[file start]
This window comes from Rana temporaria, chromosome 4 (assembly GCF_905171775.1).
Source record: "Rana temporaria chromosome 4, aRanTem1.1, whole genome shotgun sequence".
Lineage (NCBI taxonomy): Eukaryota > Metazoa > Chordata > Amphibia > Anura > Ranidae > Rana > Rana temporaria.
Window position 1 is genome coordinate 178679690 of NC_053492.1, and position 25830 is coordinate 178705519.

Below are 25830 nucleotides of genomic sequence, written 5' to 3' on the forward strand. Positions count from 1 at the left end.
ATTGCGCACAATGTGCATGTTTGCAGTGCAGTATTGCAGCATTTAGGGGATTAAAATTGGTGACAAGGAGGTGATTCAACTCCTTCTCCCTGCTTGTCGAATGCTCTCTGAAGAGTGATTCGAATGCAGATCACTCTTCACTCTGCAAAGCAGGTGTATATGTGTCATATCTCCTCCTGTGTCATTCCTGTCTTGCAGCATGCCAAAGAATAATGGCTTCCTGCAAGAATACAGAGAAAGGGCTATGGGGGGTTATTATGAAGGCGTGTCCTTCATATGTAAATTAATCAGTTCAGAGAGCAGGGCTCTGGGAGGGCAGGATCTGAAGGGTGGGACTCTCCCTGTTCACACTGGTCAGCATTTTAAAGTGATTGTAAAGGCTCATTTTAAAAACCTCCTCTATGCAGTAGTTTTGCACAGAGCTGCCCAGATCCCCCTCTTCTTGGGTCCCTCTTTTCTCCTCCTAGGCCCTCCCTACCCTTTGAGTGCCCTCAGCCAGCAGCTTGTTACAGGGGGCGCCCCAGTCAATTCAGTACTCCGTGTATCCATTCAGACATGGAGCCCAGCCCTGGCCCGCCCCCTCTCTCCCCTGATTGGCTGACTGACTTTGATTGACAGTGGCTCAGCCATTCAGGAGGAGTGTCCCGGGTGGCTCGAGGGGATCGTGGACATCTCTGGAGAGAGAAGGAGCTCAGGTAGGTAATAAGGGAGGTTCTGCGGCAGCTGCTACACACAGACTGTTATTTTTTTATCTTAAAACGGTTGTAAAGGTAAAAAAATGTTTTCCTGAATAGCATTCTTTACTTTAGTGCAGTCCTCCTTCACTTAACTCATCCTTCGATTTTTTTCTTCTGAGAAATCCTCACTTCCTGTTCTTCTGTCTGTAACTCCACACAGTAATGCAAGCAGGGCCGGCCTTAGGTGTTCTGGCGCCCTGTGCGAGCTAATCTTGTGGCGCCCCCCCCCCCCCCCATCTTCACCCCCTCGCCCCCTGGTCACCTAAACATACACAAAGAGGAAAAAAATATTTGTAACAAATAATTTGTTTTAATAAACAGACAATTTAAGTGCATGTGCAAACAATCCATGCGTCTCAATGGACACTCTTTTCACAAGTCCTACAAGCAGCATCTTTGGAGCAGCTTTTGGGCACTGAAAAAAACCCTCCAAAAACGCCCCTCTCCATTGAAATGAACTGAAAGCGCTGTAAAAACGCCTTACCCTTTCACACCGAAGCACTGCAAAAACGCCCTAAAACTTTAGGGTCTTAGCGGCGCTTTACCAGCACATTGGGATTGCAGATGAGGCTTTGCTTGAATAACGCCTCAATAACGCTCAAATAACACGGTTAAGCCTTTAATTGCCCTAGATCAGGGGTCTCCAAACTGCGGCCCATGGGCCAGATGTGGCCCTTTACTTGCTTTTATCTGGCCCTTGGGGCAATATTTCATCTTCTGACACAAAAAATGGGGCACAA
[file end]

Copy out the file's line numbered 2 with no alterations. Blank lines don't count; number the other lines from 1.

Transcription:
Source record: "Rana temporaria chromosome 4, aRanTem1.1, whole genome shotgun sequence".